The story behind my urban fantasy debut, Royal Street, began on a blistering Sunday afternoon, August 28, 2005. I’d stopped at a highway rest area in Vicksburg, Mississippi, to walk my dogs after seven hours of driving, with seven more to go.
We were New Orleans, my friend and my dogs and I, on the run from Hurricane Katrina, which was due to make landfall in less than twelve hours.
At that rest area, we joined other storm refugees around a black sedan with its radio turned loud to catch the news from the National Hurricane Center. Katrina had just been declared a category five storm, the largest ever on record. New Orleans could expect massive structural failure, we were told. There would be significant loss of life. Our hometown would be uninhabitable for weeks, possibly months.
I was petrified. I didn’t know where most of my friends and coworkers had gone. I didn’t know how many had decided to stay in the city. I didn’t know when I’d be able to go home, or if I’d have a home to go back to, or a job. I only knew my life was about to change.
What I could never have imagined was that my blackest moments in the weeks and months to come would lead me, three years later, to begin writing my first novel. I couldn’t have imagined that the way I’d finally exorcise my Katrina ghosts was by writing what would become Royal Street.
On the surface, Royal Street is an urban fantasy about magic and mayhem, voodoo gods and pirates, the historical undead (famous humans given immortality by the magic of human memory) and paranormal intrigue. It asks: what if, in addition to the physical levee failures after the storm, there also were metaphysical levee failures between our world and the world beyond? What creatures might flood into New Orleans across the newly fallen borders?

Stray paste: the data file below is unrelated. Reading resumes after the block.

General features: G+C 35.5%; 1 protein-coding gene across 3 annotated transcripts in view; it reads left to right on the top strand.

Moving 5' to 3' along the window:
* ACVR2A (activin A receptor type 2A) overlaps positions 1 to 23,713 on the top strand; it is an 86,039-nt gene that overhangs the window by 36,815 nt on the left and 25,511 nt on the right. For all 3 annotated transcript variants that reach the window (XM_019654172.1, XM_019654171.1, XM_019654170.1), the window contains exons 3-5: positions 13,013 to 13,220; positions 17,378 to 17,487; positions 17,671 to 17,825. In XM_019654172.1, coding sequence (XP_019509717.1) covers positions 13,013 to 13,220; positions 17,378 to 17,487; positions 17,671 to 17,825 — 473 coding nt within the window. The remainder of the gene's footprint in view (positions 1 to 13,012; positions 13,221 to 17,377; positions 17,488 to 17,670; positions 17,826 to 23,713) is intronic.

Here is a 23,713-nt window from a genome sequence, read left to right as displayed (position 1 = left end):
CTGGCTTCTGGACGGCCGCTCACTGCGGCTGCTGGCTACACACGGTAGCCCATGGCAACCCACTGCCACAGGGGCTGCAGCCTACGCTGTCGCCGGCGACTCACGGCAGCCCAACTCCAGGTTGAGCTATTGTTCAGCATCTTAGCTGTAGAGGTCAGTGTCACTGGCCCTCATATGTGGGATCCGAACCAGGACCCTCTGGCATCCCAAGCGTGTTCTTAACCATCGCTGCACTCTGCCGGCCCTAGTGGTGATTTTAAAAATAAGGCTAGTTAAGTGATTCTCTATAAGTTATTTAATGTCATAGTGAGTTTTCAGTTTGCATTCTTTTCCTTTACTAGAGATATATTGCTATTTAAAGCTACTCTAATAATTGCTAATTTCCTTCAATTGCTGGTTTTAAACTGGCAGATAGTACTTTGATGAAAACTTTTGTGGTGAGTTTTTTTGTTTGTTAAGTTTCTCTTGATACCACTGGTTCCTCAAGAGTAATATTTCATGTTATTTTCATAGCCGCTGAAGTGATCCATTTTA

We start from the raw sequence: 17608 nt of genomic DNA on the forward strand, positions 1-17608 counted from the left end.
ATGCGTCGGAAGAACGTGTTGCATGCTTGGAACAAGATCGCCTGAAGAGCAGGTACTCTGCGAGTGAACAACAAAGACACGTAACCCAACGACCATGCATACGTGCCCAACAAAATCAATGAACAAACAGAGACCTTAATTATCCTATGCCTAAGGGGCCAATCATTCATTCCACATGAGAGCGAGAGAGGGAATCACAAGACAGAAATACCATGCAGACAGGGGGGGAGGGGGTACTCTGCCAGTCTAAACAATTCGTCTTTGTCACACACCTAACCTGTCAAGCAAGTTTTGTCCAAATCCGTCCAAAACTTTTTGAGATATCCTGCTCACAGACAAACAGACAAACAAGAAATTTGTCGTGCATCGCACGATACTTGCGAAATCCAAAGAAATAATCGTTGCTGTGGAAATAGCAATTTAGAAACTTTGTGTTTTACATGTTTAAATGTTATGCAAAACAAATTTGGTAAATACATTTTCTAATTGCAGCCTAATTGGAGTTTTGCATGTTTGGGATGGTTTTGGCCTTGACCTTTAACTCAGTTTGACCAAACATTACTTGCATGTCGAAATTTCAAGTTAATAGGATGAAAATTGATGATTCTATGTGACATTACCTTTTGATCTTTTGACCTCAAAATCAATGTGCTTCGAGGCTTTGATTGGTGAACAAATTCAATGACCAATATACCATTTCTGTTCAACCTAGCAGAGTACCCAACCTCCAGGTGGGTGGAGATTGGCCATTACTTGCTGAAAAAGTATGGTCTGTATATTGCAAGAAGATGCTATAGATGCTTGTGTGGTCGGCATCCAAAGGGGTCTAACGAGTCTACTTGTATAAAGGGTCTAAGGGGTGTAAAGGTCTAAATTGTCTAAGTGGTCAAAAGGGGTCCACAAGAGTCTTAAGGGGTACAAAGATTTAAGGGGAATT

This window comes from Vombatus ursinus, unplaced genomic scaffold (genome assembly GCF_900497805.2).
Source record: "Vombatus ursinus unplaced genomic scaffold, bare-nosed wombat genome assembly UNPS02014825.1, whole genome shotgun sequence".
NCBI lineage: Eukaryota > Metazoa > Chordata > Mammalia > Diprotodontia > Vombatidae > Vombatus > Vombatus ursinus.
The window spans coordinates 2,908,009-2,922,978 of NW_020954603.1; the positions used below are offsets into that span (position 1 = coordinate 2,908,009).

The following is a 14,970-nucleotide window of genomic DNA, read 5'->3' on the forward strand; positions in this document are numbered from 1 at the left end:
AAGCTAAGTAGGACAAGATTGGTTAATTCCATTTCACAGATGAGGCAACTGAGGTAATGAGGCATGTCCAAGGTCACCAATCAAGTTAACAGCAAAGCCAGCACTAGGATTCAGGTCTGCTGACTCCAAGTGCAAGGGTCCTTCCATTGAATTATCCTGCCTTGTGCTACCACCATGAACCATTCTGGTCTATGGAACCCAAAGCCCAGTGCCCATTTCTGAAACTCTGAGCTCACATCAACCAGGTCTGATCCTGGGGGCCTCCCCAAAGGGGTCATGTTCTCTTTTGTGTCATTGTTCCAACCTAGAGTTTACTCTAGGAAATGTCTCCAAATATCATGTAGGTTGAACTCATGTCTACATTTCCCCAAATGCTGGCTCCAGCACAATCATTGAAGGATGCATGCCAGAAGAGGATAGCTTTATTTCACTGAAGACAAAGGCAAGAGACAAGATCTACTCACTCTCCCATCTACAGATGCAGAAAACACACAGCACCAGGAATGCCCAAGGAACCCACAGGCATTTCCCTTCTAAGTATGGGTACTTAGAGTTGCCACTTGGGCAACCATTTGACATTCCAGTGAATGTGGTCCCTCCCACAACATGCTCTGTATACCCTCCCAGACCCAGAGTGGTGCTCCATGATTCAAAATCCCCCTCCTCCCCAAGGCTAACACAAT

The book is set in immediate post-Katrina New Orleans, but it isn’t maudlin. Instead, it features a lot of the gallows humor for which New Orleans is known. This is the city, after all, whose people (myself included) dealt with more than 650,000 ruined refrigerators after the flood by hauling them onto the curbs and painting snarky political commentary on the sides. We had no trash pickup, so why not tell the president, governor, and mayor exactly what we thought of their disaster response?
But Royal Street is also the story of a young woman, DJ, learning to find her way in a post-Katrina landscape for which her life has not prepared her. It’s about who she leans on, and what she learns about herself, when everything she knows is suddenly stripped away.
Did I use my own experiences to color DJ’s? Absolutely; I was determined that the book remain true to the aftermath of the storm. I left New Orleans on August 28 and wasn’t allowed back into the city until October 15. During that time, I didn’t know if my home survived (it was damaged but repairable). I had some friends trapped by floodwaters and others who succumbed to the stress of rebuilding. Some moved away. Some died. Like DJ, I returned to a city and a life for which nothing had prepared me.
But the people of New Orleans and South Louisiana are a tough lot, whether shrimpers or chefs, writers or wizards. They laugh at what they can, they cry at what they must, and then they keep going.
Royal Street is funny and sad. It’s a fantasy world, but it also shows the reality of what post-Katrina life was like for many of us.
In the end, Royal Street is a love letter to my hometown, filled with the music and magic and history of a beautiful city that refused to die.
ROYAL STREET is published in paperback on 27/9/2012
RIVER ROAD, the next book in the series, will be available from 22/11/2012